- a child, especially a small boy.
- any small child.
- a cur; mongrel.
- Chiefly Scot. a low, contemptible fellow; boor.
Origin of tyke1
- Australia and New Zealand Informal. a Roman Catholic.
Origin of tyke2
Examples from the Web for tike
The fireman—'e's a real 'andsome man—I can tike to that sort myself.Sue, A Little Heroine
L. T. Meade
And Dirk, he says: ‘Tike the “doctor’s” coal hammer and smash in a bottom plank.The Castaways
What 'urts me about it is that I jest made a sort of mistake 'ow she'd tike it.Mr. Britling Sees It Through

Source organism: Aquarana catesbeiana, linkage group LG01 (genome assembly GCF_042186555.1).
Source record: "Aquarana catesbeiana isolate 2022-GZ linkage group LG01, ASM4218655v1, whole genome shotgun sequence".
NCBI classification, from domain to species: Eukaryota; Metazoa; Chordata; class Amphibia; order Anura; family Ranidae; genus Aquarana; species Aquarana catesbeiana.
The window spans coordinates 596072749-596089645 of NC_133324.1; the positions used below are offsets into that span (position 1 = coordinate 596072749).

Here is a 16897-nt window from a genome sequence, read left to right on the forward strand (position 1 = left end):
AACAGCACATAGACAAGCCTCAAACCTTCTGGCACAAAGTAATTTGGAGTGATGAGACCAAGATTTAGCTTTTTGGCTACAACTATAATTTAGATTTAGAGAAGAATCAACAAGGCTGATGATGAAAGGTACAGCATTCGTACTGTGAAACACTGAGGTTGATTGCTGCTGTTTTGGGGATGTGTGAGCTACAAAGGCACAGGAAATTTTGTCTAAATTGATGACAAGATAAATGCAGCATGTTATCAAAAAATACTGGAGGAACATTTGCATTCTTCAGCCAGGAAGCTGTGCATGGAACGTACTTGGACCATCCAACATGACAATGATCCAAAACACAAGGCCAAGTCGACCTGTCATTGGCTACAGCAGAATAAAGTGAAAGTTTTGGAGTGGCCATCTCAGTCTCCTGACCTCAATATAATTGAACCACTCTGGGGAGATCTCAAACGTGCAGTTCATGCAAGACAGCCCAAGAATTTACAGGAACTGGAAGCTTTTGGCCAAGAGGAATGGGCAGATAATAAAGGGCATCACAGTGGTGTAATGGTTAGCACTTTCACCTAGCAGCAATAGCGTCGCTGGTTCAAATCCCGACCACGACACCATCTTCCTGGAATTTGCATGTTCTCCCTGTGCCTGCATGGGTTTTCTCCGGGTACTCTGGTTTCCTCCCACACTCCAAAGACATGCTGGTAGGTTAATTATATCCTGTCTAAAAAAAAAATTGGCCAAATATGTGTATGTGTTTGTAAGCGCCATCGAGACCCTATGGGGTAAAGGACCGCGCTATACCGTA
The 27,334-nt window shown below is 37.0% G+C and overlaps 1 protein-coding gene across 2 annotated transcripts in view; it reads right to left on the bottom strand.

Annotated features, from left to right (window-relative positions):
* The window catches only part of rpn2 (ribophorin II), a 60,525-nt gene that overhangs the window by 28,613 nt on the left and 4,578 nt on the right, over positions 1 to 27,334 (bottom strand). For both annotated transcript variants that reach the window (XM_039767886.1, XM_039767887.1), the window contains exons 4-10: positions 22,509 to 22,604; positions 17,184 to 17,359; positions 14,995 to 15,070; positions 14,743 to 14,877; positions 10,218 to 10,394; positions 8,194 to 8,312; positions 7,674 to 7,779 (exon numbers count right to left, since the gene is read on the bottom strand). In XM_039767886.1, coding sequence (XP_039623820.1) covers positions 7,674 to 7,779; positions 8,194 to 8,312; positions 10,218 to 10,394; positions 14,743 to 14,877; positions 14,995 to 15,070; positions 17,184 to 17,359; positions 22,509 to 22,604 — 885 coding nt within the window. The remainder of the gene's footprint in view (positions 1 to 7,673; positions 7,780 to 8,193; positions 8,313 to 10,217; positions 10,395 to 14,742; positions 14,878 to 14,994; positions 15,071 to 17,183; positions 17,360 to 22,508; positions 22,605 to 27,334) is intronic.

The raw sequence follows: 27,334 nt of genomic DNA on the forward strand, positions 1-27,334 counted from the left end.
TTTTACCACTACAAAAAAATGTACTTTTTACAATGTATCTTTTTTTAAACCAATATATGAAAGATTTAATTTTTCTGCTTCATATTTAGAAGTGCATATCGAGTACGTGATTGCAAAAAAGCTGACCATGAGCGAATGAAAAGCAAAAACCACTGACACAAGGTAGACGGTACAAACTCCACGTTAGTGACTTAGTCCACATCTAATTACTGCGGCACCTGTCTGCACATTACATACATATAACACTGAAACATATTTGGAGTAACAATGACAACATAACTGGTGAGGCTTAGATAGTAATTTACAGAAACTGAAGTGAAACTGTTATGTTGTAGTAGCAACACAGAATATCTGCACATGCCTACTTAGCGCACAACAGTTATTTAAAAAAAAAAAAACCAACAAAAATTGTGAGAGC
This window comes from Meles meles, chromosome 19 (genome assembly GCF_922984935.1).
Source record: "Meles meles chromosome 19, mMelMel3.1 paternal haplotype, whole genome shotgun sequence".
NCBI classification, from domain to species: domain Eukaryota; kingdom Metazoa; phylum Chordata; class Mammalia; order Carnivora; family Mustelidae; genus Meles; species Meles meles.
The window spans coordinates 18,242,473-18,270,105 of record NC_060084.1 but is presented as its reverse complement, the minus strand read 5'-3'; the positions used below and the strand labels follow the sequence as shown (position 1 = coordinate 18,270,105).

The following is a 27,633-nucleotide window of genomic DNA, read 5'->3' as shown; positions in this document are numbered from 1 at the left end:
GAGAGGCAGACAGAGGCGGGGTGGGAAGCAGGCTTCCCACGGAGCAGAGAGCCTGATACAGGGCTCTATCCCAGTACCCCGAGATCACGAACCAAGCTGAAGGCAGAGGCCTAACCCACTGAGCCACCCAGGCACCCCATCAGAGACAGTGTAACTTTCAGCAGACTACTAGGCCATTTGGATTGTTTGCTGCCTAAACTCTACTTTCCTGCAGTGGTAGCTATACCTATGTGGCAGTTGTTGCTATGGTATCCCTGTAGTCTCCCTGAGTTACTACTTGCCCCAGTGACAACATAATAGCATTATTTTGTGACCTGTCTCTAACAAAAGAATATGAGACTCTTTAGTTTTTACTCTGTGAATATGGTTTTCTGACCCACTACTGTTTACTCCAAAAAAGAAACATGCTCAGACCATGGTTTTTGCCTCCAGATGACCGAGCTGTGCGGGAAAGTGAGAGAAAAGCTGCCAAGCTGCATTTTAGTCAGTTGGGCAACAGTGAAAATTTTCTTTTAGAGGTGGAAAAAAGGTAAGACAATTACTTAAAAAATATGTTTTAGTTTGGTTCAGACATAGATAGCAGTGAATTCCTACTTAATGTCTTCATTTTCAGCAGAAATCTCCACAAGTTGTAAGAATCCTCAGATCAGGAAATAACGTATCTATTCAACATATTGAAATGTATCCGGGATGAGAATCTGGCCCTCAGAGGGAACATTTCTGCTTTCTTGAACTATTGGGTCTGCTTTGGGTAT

H. G. Wells
If I could only tike them an' you too, swop me bob, I should be 'appy.'
Tike my word for it, if people took a little drop of spirits in time, there'd be much less sickness abaht.'
- a variant spelling of tyke
- a dog, esp a mongrel
- informal a small or cheeky child: used esp in affectionate reproof
- British dialect a rough ill-mannered person
- Also called: Yorkshire tyke British slang, often offensive a person from Yorkshire
- Australian slang, offensive a Roman Catholic
Word Origin and History for tike
c.1400, "cur, mongrel," from Old Norse tik "bitch," related to Middle Low German tike. Also applied in Middle English to a low-bred or lazy man. The meaning "child" is from 1902, though it was used in playful reproof from 1894.